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What would be a good book for non-parametric statistics. Not just the introduction but advanced level. Also I am looking at something I can use for learn and not for reference.

In particular I am looking for a book that can contain basics behind non-parametric methods, non-parametric inference, methods to evaluate non parametrics, e.g., KS test, $t$ test, etc. , bootstrapping ....

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    $\begingroup$ Nonparametric statistics is a large field, but I'd guess All of Nonparametric Statistics by Larry Wassermann should be a reasonable starting point. I don't know if I would call it "advanced level" but he sketches the proofs of many of the results in the book. Topics include the bootstrap, smoothing techniques, density estimation, regression, and lots of other things. No nonparametric Bayes, however. $\endgroup$
    – guy
    Commented Mar 4, 2013 at 21:41
  • $\begingroup$ I have checked that one out but its more like a reference book than learning material. No? $\endgroup$
    – I J
    Commented Mar 4, 2013 at 22:42
  • $\begingroup$ I disagree, it should be fine for learning from. If I'm remembering correctly, he wrote it for people who hadn't seen nonparametric methods before, such computer science students he teaches. $\endgroup$
    – guy
    Commented Mar 4, 2013 at 23:18
  • $\begingroup$ Are you looking for 'distribution free' stuff, or nonparametrics in the sense of "infinite parametric", whether it applies to distributions, relationships between variables or whatever else? For example, I can assume a linear relationship for $(Y|X=x)$ without a distributional assumption, or I can assume that $Y$ is normal and not assume the relationship with $X$ is anything but 'smooth'... both can be referred to as 'nonparametric', even though each is parametric in one aspect (if potentially infinite-parametric in another). $\endgroup$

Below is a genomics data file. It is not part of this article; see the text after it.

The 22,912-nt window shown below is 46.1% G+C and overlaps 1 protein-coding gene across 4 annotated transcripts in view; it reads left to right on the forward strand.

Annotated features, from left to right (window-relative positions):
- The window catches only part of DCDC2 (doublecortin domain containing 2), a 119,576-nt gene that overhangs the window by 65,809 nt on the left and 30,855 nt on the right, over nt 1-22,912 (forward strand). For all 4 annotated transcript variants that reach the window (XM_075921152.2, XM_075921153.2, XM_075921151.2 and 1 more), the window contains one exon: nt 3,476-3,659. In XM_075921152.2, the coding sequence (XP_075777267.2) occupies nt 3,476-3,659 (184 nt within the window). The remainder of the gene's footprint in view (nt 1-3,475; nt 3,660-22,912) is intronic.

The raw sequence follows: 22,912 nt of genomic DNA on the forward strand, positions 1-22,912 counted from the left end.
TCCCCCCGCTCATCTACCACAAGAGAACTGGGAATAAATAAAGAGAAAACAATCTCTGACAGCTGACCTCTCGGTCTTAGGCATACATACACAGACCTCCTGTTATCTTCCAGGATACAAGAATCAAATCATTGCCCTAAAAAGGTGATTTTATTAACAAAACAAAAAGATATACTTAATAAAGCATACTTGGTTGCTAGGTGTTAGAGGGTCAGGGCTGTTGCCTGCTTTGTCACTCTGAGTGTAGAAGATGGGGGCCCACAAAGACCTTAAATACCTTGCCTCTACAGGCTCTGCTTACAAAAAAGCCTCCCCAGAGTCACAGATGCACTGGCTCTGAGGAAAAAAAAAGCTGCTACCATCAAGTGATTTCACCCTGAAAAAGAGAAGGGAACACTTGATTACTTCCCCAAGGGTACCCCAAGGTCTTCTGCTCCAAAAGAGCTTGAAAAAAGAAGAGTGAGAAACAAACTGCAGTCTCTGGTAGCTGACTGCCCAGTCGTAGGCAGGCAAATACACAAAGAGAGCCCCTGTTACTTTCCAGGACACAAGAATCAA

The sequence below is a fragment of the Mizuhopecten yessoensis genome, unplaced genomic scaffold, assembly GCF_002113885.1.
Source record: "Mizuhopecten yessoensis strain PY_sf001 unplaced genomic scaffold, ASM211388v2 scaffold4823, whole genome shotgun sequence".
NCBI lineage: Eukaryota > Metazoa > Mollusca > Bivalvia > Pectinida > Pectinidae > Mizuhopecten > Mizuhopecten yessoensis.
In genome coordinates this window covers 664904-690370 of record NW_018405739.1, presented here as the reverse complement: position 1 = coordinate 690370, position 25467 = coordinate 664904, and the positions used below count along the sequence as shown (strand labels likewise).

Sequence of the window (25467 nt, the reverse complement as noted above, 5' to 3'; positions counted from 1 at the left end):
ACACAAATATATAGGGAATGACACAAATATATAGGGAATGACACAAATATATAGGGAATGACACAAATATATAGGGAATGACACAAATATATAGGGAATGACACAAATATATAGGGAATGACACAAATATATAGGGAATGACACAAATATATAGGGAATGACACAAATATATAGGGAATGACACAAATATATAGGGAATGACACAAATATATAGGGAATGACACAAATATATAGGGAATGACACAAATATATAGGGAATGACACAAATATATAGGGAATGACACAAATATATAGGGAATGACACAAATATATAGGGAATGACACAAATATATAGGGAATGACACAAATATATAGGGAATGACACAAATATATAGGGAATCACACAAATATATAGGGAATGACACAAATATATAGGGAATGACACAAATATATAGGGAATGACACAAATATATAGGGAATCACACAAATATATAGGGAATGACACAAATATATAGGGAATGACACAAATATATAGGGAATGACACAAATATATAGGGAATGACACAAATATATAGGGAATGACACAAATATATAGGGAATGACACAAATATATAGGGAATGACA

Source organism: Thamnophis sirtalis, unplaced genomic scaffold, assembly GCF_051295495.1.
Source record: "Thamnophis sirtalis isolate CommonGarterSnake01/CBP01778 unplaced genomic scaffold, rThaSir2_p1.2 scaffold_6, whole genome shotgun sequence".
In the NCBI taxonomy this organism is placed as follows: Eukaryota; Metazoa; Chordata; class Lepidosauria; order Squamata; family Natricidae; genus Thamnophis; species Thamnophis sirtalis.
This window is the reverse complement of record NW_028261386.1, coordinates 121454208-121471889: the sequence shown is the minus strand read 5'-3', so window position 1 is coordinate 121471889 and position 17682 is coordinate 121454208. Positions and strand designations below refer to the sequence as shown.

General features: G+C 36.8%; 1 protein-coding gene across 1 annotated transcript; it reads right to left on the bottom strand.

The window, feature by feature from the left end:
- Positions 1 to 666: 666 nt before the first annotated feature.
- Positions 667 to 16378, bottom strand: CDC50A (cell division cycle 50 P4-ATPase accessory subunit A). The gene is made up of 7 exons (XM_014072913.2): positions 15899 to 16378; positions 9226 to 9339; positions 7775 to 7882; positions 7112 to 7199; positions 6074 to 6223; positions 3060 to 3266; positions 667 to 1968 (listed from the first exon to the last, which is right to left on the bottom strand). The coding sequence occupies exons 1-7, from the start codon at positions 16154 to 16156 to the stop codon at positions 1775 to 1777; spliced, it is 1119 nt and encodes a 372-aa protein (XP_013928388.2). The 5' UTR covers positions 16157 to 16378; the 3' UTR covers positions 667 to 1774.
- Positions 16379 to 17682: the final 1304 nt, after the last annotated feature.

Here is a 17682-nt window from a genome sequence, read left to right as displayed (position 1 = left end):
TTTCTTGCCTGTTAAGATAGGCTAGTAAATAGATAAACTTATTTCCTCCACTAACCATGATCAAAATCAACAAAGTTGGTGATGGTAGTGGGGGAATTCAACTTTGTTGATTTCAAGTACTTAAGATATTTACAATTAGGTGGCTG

– Glen_b
    Commented Mar 5, 2013 at 0:50
  • $\begingroup$ I am looking for distribution free stuff . $\endgroup$
    – I J
    Commented Mar 5, 2013 at 3:02

4 Answers 4

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I think of the Encyclopaedia Britannica of nonparametric statistics as being:

I'm not sure if I would characterize this as introductory or advanced. Many of the sections are a bit terse, in my opinion, and are written with a good deal of mathematical notation. This will be intimidating / off-putting for people who have some math anxiety. On the other hand, it's not really deriving theorems, it's just using mathematical notation to express the ideas. There are some problems included at the end of each section; you could definitely use the book to learn nonparametric statistics.

For a treatment that is much more introductory:

will be much less intimidating, I think. I have skimmed some portions of it, and it seems to be a gentle introduction for people who don't have a strong statistical background. It is very clear, but does not have anything like the depth or coverage of Hollander & Wolfe.

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  • $\begingroup$ I don't have a recommendation for a book that focuses primarily on the mathematical theory behind nonparametric statistics. $\endgroup$ Commented Apr 20, 2013 at 3:57
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    $\begingroup$ In november 2013 the third edition of Hollander & Wolfe appeared and a corresponding GNU R package NSM3 is available. $\endgroup$ Commented Jun 26, 2014 at 2:18